“The opportunity to work with the incredibly talented engineers at Lockheed Martin on such an exciting project was a once-in-a-lifetime opportunity for the entire Air Innovations team. I had the privilege of seeing the project through to fruition—from aboard a C130 following the Super Guppy to the caravan ensuring its safe arrival at Plum Brook and back home to Kennedy several months later. What a thrill.”-David Martini, Design Engineer, Air Innovations
To tackle the significant fluctuations in temperature and humidity, Air Innovations started by conducting extensive heat load calculations. In anticipation of extreme weather conditions, the system was designed to tolerate ambient temperatures up to 120℉, with a max dewpoint of 96℉—which required 10,000 BTUs/h. The evaporator coil was set to control the temperature between 63-81℉ with less than 60% relative humidity at all times. The finished product also included hot-gas bypass refrigeration control and a 12.5KW electric re-heater.
The painted aluminium unit featured E-coated evaporator and condenser coils to prevent corrosion from salt air. The system was configured at 1,350 CFM capacity, delivered at 0.5” wc static pressure. In addition, an integral tank was installed to collect condensate while in flight.
Finally, the team created a model based on predictions of what was expected to happen while the capsule was in transit. The ECU was tested under those extreme conditions at the Air Innovations test facility in Syracuse, New York.
To further guard against power or system failure, the unit came with a custom power converter to transform 60Hz to 400Hz frequency when being transported from the ground to the Super Guppy. In addition, an input current and voltage meter were installed to ensure the quality of power.
The unit also came equipped with multiple filters, including carbon and HEPA filters. Ninety-five percent of the air coming into the unit was re-circulated from under the CSM cover. The pre-filtered air was passed over an electric heater for precise temperature control. The supply air was then passed through the HEPA filter to remove any loose debris to reach 99.97% cleanliness, high enough to pass even rigorous cleanroom standards, before being delivered to the capsule.
To function while on the ground, and in flight, the remaining 5% was make-up air used to pressurize the capsule and was drawn into the ECU from the outside.
Failure of any kind was simply not an option during transport of the Orion capsule. However, there is only so much that can be done, do to safeguard against system breakdowns. As a result, Air Innovations built-in redundancies in certain areas more apt to fail than others. For instance, fan blades and motors are known to malfunction now and again, resulting in stagnant air that is unable to be cooled or heated. Air Innovations had two fans operating in tandem at all times. Similarly, our engineers incorporated two banks of heaters since the risk of freezing was far greater than the risk of overheating, particularly in flight. Lastly, redundant controls operated completely independently of one another ensuring that the entire chain of operation was protected.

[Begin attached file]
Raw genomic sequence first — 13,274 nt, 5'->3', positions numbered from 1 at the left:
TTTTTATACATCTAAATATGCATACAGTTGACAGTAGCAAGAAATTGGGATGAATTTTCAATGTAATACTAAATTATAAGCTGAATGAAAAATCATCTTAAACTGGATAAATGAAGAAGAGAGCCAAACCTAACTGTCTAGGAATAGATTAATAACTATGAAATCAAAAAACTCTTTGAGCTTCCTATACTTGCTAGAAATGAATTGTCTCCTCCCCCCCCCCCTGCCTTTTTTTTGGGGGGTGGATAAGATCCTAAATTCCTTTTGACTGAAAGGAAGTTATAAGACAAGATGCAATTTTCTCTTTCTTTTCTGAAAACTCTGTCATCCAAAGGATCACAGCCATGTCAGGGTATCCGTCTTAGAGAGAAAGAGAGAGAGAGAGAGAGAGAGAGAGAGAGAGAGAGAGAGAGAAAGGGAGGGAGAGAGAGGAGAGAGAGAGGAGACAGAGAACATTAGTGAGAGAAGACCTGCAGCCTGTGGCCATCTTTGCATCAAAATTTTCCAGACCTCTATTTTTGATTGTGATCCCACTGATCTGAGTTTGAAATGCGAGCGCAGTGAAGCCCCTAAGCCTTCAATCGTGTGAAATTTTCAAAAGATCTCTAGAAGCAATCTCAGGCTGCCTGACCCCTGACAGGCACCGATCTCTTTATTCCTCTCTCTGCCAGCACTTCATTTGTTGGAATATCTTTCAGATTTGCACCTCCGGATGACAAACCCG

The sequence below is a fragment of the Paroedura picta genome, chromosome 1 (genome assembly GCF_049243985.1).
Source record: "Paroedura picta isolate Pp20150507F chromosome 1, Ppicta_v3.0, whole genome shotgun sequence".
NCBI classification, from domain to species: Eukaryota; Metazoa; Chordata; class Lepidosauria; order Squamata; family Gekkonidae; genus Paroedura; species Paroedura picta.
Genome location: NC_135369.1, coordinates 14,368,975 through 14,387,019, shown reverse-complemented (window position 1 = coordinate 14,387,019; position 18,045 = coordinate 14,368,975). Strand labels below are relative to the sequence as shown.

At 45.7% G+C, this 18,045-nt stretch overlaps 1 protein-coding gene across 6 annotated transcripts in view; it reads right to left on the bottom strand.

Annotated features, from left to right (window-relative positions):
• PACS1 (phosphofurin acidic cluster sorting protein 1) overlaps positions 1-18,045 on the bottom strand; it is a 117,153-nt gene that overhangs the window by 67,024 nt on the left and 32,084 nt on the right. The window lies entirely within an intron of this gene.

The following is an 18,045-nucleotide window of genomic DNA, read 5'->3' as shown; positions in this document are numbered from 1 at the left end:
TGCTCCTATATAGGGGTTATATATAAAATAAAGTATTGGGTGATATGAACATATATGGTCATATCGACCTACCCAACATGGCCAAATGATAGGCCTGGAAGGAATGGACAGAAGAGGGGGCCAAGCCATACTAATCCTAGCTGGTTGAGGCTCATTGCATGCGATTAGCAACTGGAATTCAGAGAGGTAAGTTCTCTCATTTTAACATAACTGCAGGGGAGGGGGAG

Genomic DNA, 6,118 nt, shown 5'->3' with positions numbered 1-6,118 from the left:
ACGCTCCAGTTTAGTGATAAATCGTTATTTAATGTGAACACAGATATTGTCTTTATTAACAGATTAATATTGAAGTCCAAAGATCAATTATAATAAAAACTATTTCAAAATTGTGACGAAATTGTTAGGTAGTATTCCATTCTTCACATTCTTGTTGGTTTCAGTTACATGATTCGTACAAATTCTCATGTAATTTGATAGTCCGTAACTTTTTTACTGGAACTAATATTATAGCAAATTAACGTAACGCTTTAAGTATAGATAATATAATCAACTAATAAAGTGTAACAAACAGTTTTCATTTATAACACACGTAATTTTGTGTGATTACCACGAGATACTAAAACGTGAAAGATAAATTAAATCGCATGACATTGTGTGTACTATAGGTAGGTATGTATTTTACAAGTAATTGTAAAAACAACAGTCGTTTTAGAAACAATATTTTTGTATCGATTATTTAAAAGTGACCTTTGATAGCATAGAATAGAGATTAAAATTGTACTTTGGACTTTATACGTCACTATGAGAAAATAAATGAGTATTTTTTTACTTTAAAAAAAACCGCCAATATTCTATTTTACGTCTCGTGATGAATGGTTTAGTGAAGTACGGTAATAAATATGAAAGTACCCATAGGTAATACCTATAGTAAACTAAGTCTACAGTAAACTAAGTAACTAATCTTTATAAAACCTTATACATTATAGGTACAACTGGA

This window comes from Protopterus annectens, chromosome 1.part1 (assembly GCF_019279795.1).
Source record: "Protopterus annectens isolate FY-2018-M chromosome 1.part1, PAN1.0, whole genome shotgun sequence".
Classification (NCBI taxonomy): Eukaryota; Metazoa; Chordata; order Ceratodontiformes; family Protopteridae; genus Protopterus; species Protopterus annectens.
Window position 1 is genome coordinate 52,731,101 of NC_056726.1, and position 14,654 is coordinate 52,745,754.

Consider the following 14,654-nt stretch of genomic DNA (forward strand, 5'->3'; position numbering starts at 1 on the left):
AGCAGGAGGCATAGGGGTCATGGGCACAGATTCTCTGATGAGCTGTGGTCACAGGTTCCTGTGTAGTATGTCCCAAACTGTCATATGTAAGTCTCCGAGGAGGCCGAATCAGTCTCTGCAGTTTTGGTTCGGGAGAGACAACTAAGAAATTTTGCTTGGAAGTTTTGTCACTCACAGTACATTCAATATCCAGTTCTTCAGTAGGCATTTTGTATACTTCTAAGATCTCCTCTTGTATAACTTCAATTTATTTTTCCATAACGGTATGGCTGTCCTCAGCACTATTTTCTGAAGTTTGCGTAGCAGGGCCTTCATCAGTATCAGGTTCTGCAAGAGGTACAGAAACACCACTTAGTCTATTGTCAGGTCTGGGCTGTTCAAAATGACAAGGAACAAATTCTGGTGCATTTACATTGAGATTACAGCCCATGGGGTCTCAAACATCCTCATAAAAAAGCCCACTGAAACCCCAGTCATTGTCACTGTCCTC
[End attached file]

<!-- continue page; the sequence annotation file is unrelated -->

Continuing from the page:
Meeting the stringent mass requirements meant that Air Innovations needed to discard conventional ECU design and start from scratch. The process involved constantly trying to achieve a balance between weight restrictions and function. For instance, a larger and heavier ECU meant less insulation for the CSM cover. Conversely, more insulation made the cover heavier and left less for the ECU. Through trial and error, engineers at Air Innovations were able to strike that balance to achieve optimal functionality, while maintaining a weight of 1,012 pounds and measuring 26” X 60” X 56.” Central to the efficiency of this process was a strong collaboration with the team at Lockheed Martin.
Among NASA’s many contributions to society perhaps one of its greatest is the legacy of innovation and pride, it fosters in the U.S. and worldwide. Indeed, the Orion capsule passed by the Edison Elementary School in Milan, Ohio as it made the three-hour trek from Mansfield Lahm Airport to Plum Brook. The crew and truck transporting the CSM stopped for a spontaneous check to the delight of the students and school staff. They indulged the children’s’ questions and allowed the local community to take photographs. Like the elementary school children, it was a great honor for Air Innovations to play a supporting role in NASA’s next adventure in space exploration.
“Collaborating with the group at Air Innovations on their environmental control unit was highly productive and, ultimately, more successful than we could have imagined. We threw a lot of requirements and obstacles at them and they rolled with the punches like the experts they are. In fact, word got out about the ECU, and several groups within Lockheed, and even a few at NASA, are considering it for future use. It will be a long-lasting investment.”-Jeanette Lipe, Mechanical Engineer, Lockheed Martin